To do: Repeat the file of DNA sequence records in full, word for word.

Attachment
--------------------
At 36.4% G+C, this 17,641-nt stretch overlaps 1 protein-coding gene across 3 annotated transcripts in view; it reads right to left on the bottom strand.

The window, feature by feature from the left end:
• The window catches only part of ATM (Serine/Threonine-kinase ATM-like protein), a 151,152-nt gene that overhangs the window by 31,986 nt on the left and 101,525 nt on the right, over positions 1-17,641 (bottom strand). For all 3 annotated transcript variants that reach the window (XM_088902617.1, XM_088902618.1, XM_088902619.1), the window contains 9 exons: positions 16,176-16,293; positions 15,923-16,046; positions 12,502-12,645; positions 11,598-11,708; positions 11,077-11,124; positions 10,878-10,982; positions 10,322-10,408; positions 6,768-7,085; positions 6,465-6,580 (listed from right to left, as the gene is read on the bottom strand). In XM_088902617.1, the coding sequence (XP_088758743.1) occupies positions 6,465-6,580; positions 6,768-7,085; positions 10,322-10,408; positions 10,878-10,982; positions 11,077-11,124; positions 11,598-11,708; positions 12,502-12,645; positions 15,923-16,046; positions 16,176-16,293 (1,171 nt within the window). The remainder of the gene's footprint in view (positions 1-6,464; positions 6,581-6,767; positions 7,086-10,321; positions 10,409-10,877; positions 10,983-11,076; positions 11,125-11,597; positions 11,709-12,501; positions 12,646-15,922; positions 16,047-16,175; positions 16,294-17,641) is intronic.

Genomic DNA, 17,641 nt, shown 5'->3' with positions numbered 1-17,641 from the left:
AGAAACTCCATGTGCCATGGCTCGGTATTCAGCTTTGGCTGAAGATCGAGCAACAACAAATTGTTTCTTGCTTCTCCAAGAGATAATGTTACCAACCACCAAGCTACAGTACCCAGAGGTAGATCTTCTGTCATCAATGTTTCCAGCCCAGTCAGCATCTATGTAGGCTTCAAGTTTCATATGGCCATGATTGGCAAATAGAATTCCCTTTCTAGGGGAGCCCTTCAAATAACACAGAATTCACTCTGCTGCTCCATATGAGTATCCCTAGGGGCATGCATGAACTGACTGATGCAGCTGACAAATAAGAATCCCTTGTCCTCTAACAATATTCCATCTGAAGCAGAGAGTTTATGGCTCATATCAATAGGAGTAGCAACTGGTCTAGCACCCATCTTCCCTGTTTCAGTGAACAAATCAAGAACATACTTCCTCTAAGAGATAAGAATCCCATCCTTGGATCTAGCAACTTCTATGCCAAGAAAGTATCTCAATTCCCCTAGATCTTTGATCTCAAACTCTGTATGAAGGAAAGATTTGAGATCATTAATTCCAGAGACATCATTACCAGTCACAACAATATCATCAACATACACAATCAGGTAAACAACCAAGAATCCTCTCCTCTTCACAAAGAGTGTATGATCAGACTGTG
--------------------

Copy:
At 36.4% G+C, this 17,641-nt stretch overlaps 1 protein-coding gene across 3 annotated transcripts in view; it reads right to left on the bottom strand.

The window, feature by feature from the left end:
• The window catches only part of ATM (Serine/Threonine-kinase ATM-like protein), a 151,152-nt gene that overhangs the window by 31,986 nt on the left and 101,525 nt on the right, over positions 1-17,641 (bottom strand). For all 3 annotated transcript variants that reach the window (XM_088902617.1, XM_088902618.1, XM_088902619.1), the window contains 9 exons: positions 16,176-16,293; positions 15,923-16,046; positions 12,502-12,645; positions 11,598-11,708; positions 11,077-11,124; positions 10,878-10,982; positions 10,322-10,408; positions 6,768-7,085; positions 6,465-6,580 (listed from right to left, as the gene is read on the bottom strand). In XM_088902617.1, the coding sequence (XP_088758743.1) occupies positions 6,465-6,580; positions 6,768-7,085; positions 10,322-10,408; positions 10,878-10,982; positions 11,077-11,124; positions 11,598-11,708; positions 12,502-12,645; positions 15,923-16,046; positions 16,176-16,293 (1,171 nt within the window). The remainder of the gene's footprint in view (positions 1-6,464; positions 6,581-6,767; positions 7,086-10,321; positions 10,409-10,877; positions 10,983-11,076; positions 11,125-11,597; positions 11,709-12,501; positions 12,646-15,922; positions 16,047-16,175; positions 16,294-17,641) is intronic.

Genomic DNA, 17,641 nt, shown 5'->3' with positions numbered 1-17,641 from the left:
AGAAACTCCATGTGCCATGGCTCGGTATTCAGCTTTGGCTGAAGATCGAGCAACAACAAATTGTTTCTTGCTTCTCCAAGAGATAATGTTACCAACCACCAAGCTACAGTACCCAGAGGTAGATCTTCTGTCATCAATGTTTCCAGCCCAGTCAGCATCTATGTAGGCTTCAAGTTTCATATGGCCATGATTGGCAAATAGAATTCCCTTTCTAGGGGAGCCCTTCAAATAACACAGAATTCACTCTGCTGCTCCATATGAGTATCCCTAGGGGCATGCATGAACTGACTGATGCAGCTGACAAATAAGAATCCCTTGTCCTCTAACAATATTCCATCTGAAGCAGAGAGTTTATGGCTCATATCAATAGGAGTAGCAACTGGTCTAGCACCCATCTTCCCTGTTTCAGTGAACAAATCAAGAACATACTTCCTCTAAGAGATAAGAATCCCATCCTTGGATCTAGCAACTTCTATGCCAAGAAAGTATCTCAATTCCCCTAGATCTTTGATCTCAAACTCTGTATGAAGGAAAGATTTGAGATCATTAATTCCAGAGACATCATTACCAGTCACAACAATATCATCAACATACACAATCAGGTAAACAACCAAGAATCCTCTCCTCTTCACAAAGAGTGTATGATCAGACTGTG